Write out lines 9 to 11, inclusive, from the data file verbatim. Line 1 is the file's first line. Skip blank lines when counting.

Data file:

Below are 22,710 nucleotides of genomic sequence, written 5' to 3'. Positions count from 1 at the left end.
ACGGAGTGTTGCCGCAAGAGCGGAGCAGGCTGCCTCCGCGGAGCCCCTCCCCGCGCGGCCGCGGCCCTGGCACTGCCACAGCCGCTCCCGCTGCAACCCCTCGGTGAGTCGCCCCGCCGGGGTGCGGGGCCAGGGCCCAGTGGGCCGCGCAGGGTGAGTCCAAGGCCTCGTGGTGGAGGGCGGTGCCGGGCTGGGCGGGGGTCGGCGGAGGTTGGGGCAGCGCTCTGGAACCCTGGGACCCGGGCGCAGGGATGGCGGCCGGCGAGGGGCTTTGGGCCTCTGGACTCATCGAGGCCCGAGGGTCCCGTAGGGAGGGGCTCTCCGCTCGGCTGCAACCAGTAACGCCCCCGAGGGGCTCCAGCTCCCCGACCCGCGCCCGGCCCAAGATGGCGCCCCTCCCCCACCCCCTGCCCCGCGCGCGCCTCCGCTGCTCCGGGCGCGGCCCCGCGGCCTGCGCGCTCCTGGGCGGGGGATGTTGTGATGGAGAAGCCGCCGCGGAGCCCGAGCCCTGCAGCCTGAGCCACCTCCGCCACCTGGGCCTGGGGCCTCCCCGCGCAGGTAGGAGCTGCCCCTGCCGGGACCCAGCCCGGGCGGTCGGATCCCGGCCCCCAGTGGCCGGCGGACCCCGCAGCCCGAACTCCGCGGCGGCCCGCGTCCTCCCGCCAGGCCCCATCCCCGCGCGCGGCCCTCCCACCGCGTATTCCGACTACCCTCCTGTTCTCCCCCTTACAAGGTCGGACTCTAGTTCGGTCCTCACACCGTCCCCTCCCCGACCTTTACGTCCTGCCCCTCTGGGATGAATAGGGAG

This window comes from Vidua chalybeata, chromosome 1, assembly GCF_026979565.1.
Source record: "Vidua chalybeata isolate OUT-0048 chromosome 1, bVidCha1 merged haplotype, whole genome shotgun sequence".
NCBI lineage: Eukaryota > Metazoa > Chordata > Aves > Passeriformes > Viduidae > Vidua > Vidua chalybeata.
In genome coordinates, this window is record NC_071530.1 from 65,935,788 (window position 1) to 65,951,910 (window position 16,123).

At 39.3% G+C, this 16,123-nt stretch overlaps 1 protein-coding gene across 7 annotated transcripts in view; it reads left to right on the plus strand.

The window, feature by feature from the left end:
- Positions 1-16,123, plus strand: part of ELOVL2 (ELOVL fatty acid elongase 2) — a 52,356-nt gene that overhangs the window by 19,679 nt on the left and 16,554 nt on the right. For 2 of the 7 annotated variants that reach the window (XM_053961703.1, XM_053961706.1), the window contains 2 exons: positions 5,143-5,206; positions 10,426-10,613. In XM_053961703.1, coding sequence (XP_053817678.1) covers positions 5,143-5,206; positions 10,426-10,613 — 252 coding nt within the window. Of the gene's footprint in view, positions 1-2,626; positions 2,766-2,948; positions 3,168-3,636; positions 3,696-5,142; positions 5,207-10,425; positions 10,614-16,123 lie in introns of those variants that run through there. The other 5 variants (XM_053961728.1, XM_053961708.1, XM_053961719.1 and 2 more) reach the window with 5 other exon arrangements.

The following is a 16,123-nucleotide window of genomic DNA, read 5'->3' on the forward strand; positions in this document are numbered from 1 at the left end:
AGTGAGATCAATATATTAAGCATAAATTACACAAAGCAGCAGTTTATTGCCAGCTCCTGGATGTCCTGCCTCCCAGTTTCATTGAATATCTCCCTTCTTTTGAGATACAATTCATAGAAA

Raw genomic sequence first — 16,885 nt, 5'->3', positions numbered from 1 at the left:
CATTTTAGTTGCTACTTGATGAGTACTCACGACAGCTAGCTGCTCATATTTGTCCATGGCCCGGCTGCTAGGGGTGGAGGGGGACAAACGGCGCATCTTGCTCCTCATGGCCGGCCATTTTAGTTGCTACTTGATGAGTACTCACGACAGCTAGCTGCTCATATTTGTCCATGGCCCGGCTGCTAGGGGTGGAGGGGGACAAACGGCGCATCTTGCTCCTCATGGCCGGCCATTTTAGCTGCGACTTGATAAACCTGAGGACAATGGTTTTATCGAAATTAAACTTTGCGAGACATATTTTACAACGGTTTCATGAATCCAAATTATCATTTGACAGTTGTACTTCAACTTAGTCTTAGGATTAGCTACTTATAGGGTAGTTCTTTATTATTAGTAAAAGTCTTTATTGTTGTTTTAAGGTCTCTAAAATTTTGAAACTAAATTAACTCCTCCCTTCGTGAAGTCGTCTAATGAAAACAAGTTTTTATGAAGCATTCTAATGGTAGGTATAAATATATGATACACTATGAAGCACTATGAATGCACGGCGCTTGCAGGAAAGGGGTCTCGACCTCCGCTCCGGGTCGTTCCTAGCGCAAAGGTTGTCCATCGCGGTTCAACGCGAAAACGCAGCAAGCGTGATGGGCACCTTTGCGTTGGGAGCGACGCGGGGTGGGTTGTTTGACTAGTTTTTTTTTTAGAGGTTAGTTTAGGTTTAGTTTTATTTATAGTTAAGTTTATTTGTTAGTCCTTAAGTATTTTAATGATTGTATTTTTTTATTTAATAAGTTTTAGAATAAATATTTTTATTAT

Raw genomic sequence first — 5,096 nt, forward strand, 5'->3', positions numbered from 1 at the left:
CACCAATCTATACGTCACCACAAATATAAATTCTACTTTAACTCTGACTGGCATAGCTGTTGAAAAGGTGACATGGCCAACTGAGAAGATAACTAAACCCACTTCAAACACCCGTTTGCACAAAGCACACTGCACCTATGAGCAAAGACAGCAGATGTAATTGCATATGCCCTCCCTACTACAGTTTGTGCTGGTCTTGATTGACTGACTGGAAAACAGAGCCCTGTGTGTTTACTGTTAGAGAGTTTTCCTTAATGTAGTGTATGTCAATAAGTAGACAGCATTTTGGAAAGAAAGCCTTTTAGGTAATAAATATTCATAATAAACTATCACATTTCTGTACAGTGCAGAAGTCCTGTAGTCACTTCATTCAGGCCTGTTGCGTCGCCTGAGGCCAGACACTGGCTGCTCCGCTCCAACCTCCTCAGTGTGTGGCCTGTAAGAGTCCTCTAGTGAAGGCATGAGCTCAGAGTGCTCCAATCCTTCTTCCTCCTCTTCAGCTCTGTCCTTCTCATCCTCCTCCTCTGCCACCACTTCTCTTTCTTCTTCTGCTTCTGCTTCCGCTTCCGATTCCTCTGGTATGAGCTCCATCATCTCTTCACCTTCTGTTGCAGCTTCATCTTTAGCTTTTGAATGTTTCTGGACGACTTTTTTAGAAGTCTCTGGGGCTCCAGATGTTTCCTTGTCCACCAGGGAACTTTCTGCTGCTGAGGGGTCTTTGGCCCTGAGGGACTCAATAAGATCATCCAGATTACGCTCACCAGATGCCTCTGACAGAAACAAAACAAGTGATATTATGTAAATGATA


- Positions 1-16,123, plus strand: part of ELOVL2 (ELOVL fatty acid elongase 2) — a 52,356-nt gene that overhangs the window by 19,679 nt on the left and 16,554 nt on the right. For 2 of the 7 annotated variants that reach the window (XM_053961703.1, XM_053961706.1), the window contains 2 exons: positions 5,143-5,206; positions 10,426-10,613. In XM_053961703.1, coding sequence (XP_053817678.1) covers positions 5,143-5,206; positions 10,426-10,613 — 252 coding nt within the window. Of the gene's footprint in view, positions 1-2,626; positions 2,766-2,948; positions 3,168-3,636; positions 3,696-5,142; positions 5,207-10,425; positions 10,614-16,123 lie in introns of those variants that run through there. The other 5 variants (XM_053961728.1, XM_053961708.1, XM_053961719.1 and 2 more) reach the window with 5 other exon arrangements.

The following is a 16,123-nucleotide window of genomic DNA, read 5'->3' on the forward strand; positions in this document are numbered from 1 at the left end:
AGTGAGATCAATATATTAAGCATAAATTACACAAAGCAGCAGTTTATTGCCAGCTCCTGGATGTCCTGCCTCCCAGTTTCATTGAATATCTCCCTTCTTTTGAGATACAATTCATAGAAA